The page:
What is Making Me Sneeze?
Beautiful flowers, grass and budding trees are everywhere in the spring and while nature is certainly a season to marvel, those same flowers and trees may wreak havoc on people who suffer with seasonal allergies. The tree pollen allergy is at its peak from March through mid-May. Grass pollen is at its peak season from mid-May to mid-July and ragweed season runs from mid-August through the first frost.
Beware of the Invaders
According to Dr. David Totton, Ambulatory Pharmacist with Shore Physicians Group, “An allergy is basically the body’s immune system responding to a substance it identifies as an invader. The body sees it as foreign and the immune system has an allergic response to that invader,” said Dr. Totton. “This time of year, pollen is the most common allergen.”
The immune system does more to protect the body. As Dr. Totton explained, the immune system recognizes this invader, resulting in mast cells sending a message to release histamines. Those histamines boost blood flow in the area where the immune system detected the invader. If it is pollen, the immune system will launch the trigger, sending histamines to the nose and prompting the thin membrane walls to produce more mucus. That mucus in turn will cause a runny nose, trigger sneezing and may result in coughing and watery eyes; classic allergic reactions.
The Job of Antihistamines
In the midst of allergy season people are reaching for something to squelch the nagging sneezing, runny nose and watery eyes. For many, antihistamines will do the trick. Dr. Totton said there are histamine receptors all over the body but said the seasonal type allergies due to pollen and grasses normally affect the lungs and the nose. Antihistamines will suppress or block the histamine-induced response in the body, normally swelling, and it will stop the sneezing, itching, sore throat and watery eyes.
Types of Antihistamines
There are different types or strengths of antihistamines, and some will cause drowsiness. As Dr. Totton explained, there are two generations of antihistamines. The first-generation antihistamines block histamine receptors and also cross the blood-brain barrier and block central nervous system and cholinergic receptors as well. These may cause drowsiness, headache and dry mouth, nose and throat. Dr. Totton said diphenhydramine products such as Benadryl are among those first-generation antihistamines that have the unwanted side effect of sedation.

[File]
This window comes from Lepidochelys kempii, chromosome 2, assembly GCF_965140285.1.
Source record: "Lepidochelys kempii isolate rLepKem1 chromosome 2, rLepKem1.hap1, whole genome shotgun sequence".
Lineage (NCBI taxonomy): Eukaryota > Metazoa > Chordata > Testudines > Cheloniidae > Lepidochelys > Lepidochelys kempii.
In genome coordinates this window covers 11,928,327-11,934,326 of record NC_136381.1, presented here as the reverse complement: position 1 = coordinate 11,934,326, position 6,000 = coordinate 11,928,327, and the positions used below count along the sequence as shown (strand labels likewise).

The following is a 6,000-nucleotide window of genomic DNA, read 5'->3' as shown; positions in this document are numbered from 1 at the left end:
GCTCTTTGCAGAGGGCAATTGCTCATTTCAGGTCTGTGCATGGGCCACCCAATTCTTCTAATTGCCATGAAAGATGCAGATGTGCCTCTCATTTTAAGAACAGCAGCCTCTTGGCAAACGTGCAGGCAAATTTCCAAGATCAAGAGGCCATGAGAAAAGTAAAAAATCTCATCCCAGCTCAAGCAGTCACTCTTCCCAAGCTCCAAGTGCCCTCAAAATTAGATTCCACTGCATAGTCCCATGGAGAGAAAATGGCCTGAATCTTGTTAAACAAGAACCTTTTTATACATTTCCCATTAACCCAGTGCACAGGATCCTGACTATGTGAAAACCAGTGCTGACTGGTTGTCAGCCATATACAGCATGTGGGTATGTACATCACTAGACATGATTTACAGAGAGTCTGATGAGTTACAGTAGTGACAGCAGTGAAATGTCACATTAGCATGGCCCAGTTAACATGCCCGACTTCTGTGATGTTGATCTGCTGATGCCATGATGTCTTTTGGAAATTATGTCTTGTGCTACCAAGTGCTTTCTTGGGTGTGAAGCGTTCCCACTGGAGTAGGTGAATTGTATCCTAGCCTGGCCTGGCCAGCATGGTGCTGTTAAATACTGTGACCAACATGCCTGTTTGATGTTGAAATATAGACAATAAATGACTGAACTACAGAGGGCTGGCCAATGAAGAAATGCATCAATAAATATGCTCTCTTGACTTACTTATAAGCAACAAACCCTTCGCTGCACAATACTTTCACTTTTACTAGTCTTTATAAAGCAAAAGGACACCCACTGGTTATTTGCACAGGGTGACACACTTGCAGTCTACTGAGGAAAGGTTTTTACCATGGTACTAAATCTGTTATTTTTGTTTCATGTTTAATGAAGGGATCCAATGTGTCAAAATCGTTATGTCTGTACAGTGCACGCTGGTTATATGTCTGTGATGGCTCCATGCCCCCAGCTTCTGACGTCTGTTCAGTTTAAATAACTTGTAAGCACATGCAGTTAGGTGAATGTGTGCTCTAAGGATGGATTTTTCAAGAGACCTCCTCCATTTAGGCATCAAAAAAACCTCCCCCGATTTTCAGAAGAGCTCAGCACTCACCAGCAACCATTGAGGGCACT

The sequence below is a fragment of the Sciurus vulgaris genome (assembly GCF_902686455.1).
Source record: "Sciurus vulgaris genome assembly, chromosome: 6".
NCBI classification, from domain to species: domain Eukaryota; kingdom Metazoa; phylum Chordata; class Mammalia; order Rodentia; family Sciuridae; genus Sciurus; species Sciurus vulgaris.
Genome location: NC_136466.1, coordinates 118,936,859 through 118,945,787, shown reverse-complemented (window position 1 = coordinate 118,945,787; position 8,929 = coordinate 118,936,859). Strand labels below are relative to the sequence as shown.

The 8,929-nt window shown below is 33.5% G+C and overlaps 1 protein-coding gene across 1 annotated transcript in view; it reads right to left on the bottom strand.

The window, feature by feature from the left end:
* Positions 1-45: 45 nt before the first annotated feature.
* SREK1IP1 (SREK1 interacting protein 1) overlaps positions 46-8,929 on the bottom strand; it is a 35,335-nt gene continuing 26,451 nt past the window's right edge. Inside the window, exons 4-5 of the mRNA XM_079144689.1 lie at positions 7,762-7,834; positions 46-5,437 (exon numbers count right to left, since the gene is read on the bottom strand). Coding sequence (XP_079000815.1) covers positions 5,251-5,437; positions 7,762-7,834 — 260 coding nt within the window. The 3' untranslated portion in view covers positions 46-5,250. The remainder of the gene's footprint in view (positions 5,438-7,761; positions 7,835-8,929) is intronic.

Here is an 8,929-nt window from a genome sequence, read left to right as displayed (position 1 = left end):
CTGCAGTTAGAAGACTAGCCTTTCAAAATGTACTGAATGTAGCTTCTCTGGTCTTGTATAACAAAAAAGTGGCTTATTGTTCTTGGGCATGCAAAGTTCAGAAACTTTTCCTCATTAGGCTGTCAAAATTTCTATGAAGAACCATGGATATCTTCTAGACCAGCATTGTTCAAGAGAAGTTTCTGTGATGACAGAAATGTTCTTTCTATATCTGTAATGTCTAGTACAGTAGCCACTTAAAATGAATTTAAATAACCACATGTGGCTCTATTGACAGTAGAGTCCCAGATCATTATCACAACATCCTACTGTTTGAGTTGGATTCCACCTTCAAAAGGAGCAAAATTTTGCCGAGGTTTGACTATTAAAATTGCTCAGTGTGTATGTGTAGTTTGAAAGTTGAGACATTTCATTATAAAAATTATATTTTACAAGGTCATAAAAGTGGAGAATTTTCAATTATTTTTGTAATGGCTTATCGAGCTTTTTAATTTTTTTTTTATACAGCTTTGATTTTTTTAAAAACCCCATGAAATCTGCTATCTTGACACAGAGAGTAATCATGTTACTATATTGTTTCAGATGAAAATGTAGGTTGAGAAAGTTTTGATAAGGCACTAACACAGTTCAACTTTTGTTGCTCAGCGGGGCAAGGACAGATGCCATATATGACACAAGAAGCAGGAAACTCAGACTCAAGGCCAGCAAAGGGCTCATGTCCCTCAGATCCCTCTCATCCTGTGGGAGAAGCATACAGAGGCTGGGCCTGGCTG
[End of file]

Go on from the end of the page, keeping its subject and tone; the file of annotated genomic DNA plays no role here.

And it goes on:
Shore Physicians Group Ambulatory Pharmacist services include:
- Medicare Annual Wellness Visit (No copay) Available In Office or Via Telehealth
- Comprehensive Medication Review:
- Are all your medications safe and effective for you?
- Is the Medication you’re on appropriate for all health conditions?
- Are there any potential interactions between medications that could increase side effects, or reduce effectiveness?
- Can you save money on your current medications?
- Answer Your Medication Related Questions:
- When is the best time to take the medication?
- Should you take them with/without food, and can you safely take them with your supplements?
- Review over-the-counter products including, vitamins and supplements
- Comprehensive Health Risk Assessment
- Assess Vaccination History
- Complete Routine Preventative Screenings
- Many more services included
Ask to schedule a visit with Ambulatory Pharmacist Dr. Totton when you see your primary care provider.